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Country Profile and National Anthem

Overview

Named by its first European visitors as Pleasant Island, Nauru is an island of extraordinary history and contrasts.

Lying some 42 kilometers south of the Equator at a longitude of 166o55' east, the island of Nauru - an uplifted coral formation - is some 21 kilometers square and home to one of the smallest nations on earth.

Nauru shares an overwhelming geographic isolation with her scattered island neighbours. The most immediate neighbour is Australia, over 4,000 kilometers away.

Despite its small size and isolation, Nauru's story is one of monumental dimensions. Colonial annexation, world war, the the discovery of phosphate and a century's worth of mining have moulded a nation with a distinct history facing a unique future.

History

Due to its isolation, Nauru had remained free from European influence for longer than other larger Pacific Islands. When named by the4 first Europeans to visit Nauru in 1798 as Pleasant Island, Nauru was an island of lush tropical vegetation and friendly indigenous inhabitants. Early visitors were mainly whalers and then later traders in search of treasures of the Pacific.

In the late 19 century, Germany and Britain expanded their empires causing friction between the two in the Pacific. As a result, the region was divided into two spheres of influence by the imperial powers - Nauru failing under the German sphere of interest. The berlin Anglo-German Convention that carved this invisible line across the Pacific was to shape Nauru's future with great effect.

Typically for German colonial administration at teh time, a large German trading company, Jaluit Gesellshaft, made major contributions in financing Germany's occupation of the region and in return received a number of economic privileges including the right to explore guano deposits in the Marshall Islands and in Nauru. In 1888, these were not rhought to be of any great value.

In 1900, a British company discovered phosphate on nearby Ocean Island (Banaba) and Nauru - the latter quite by by acident. The British company persuaded Britain to annex Banaba and negotiated with Jaluit Gesellschaft for rights to the phosphates on Nauru.

In 1907, mining began and, apart from the time durig the World War II, has continued virtually uninterrupted.

Nauru was seized from Germany by Australian troops at the beginning of the First World War and fell under British control.; In 1920 the island became a 'C' Class Mandate under the League of Nations and was officially administered by Britain, Australia and New Zealand and the United Kingdom in a partnership similar to that of the 'C' Class Mandate.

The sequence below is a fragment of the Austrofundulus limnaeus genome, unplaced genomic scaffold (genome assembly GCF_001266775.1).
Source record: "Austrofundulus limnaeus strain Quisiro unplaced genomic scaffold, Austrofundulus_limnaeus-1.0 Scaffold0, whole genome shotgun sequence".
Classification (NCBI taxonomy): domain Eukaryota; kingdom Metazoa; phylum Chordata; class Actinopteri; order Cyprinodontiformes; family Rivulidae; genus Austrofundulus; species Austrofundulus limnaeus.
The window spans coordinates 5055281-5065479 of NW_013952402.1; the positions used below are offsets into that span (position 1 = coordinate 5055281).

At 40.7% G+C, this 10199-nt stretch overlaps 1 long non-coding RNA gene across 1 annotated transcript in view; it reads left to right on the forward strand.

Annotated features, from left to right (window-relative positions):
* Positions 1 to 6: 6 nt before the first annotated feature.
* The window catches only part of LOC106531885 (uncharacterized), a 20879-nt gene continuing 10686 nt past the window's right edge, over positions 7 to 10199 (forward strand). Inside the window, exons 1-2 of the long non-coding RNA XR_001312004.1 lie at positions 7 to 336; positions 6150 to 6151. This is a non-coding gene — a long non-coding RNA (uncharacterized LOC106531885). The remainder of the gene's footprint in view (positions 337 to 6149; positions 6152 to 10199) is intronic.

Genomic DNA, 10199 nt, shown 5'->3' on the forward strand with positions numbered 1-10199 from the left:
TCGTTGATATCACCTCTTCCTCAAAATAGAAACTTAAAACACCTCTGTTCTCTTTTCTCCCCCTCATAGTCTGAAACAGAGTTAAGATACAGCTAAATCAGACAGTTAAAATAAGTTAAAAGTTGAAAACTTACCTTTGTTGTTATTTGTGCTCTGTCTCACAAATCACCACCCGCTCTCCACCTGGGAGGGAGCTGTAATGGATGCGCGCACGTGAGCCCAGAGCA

In the 1950's Nauruan became increasingly active on issues of independence and began to share a greater voice in the administration of the island. In 1968, the United Nations Trusteeship was terminated and Nauru became an independent Republic with a Westminister style government established by the Constitution.

In that same year, Nauru became a Special Member of the Commonwealth and was then accepted as a Full Member of the Commonwealth in 1999.

International Court of Justice

Nauru's victory against Australia, New Zealand and the United Kingdom in the International Court of Justice in 1993 marks an important point in the history of Nauru.

Nauru's environment had been devastated by more than sixty years of phosphate mining by former colonial powers. This mining was carried out with no regard for future rehabilitation and on terms that deprived the Nauruan people of reasonable returns for the sale of its phosphate in world markets.

Following independence, a Commission of Inquiry was established by the Nauru Government to examine the rehabilitation of worked-out phosphate lands. The inquiry, in 1986, concluded that the island's former administrators - Australia, New Zealand and the United Kingdom - were responsible for the rehabilitation of worked out areas of the island mined during the period of the Mandate and Trust.

After several unsuccessful requests to the Australian Government for financial assistance, Nauru approached the International Court of Justice with the findings of its Commission of Inquiry to establish a case for compensation against Australia.

The case aroused much interest and controversy with Nauru receiving vocal support from world wide environmental groups. A settlement was reached before the substantive hearing took place in the International Court in which Australia agreed to pay the Republic of Nauru AU 107 million scaled over a period.

For further information about Nauru's ICJ claim against Australia, please visit the media release section of this web site.

People and Culture

The indigenous people of Nauru were of mostly Polynesian and Micronesian descent. Prior to colonization, there existed twelve tribes on the island, which are now symbolised by the twelve-pointed star on Nauru's national flag.

National Anthem of NAURU
Nauru bwiema, ngabena ma auwe.
Ma dedaro bwe dogum, mo otata bet egom.
Atsin ngago bwien okor, ama bagadugu
Epoa ngabuna ri nan orre bet imur.
Ama memag ma nan epodan eredu won engiden,
Miyan aema ngeiyin ouge,
Nauru eko dogin!
(translation)

Nauru our homeland, the land we dearly love,
We all pray for you and we also praise your name.
Since long ago you have been the home of our great forefathers
And will be for generations yet to come.
We all join in together and say;



© Copyright 2003
Developed By Dr. Vince Sinning
Council on Diplomacy